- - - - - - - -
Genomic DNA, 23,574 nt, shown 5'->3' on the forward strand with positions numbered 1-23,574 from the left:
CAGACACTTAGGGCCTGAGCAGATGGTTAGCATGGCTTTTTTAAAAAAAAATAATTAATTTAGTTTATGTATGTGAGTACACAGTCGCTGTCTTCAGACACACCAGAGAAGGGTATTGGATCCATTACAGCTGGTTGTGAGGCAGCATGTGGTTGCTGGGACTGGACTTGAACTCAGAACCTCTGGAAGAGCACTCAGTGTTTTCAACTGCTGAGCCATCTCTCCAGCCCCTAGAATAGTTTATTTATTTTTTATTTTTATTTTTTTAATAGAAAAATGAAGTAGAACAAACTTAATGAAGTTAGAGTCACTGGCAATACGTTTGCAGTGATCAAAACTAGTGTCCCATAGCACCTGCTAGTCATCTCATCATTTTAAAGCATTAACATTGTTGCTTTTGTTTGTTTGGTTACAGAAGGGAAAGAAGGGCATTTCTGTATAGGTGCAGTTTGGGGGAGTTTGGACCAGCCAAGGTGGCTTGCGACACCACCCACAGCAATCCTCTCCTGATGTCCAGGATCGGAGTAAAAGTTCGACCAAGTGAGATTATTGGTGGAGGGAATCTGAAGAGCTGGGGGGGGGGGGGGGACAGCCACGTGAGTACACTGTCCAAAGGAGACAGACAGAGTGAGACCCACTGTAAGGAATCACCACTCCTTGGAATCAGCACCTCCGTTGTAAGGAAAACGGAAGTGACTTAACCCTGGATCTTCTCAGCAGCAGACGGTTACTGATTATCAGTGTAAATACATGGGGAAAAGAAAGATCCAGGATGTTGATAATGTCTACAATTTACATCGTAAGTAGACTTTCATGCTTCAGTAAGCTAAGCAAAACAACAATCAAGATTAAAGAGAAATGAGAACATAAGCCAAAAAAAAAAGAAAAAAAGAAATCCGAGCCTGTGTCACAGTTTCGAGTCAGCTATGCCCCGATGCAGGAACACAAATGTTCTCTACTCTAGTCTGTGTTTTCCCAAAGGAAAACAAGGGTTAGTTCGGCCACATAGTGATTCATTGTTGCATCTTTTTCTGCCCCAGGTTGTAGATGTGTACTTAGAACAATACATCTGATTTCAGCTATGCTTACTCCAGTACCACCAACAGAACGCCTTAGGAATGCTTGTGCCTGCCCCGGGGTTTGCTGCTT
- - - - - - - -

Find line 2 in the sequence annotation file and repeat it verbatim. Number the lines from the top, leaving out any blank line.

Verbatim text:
CAGACACTTAGGGCCTGAGCAGATGGTTAGCATGGCTTTTTTAAAAAAAAATAATTAATTTAGTTTATGTATGTGAGTACACAGTCGCTGTCTTCAGACACACCAGAGAAGGGTATTGGATCCATTACAGCTGGTTGTGAGGCAGCATGTGGTTGCTGGGACTGGACTTGAACTCAGAACCTCTGGAAGAGCACTCAGTGTTTTCAACTGCTGAGCCATCTCTCCAGCCCCTAGAATAGTTTATTTATTTTTTATTTTTATTTTTTTAATAGAAAAATGAAGTAGAACAAACTTAATGAAGTTAGAGTCACTGGCAATACGTTTGCAGTGATCAAAACTAGTGTCCCATAGCACCTGCTAGTCATCTCATCATTTTAAAGCATTAACATTGTTGCTTTTGTTTGTTTGGTTACAGAAGGGAAAGAAGGGCATTTCTGTATAGGTGCAGTTTGGGGGAGTTTGGACCAGCCAAGGTGGCTTGCGACACCACCCACAGCAATCCTCTCCTGATGTCCAGGATCGGAGTAAAAGTTCGACCAAGTGAGATTATTGGTGGAGGGAATCTGAAGAGCTGGGGGGGGGGGGGGGACAGCCACGTGAGTACACTGTCCAAAGGAGACAGACAGAGTGAGACCCACTGTAAGGAATCACCACTCCTTGGAATCAGCACCTCCGTTGTAAGGAAAACGGAAGTGACTTAACCCTGGATCTTCTCAGCAGCAGACGGTTACTGATTATCAGTGTAAATACATGGGGAAAAGAAAGATCCAGGATGTTGATAATGTCTACAATTTACATCGTAAGTAGACTTTCATGCTTCAGTAAGCTAAGCAAAACAACAATCAAGATTAAAGAGAAATGAGAACATAAGCCAAAAAAAAAAGAAAAAAAGAAATCCGAGCCTGTGTCACAGTTTCGAGTCAGCTATGCCCCGATGCAGGAACACAAATGTTCTCTACTCTAGTCTGTGTTTTCCCAAAGGAAAACAAGGGTTAGTTCGGCCACATAGTGATTCATTGTTGCATCTTTTTCTGCCCCAGGTTGTAGATGTGTACTTAGAACAATACATCTGATTTCAGCTATGCTTACTCCAGTACCACCAACAGAACGCCTTAGGAATGCTTGTGCCTGCCCCGGGGTTTGCTGCTT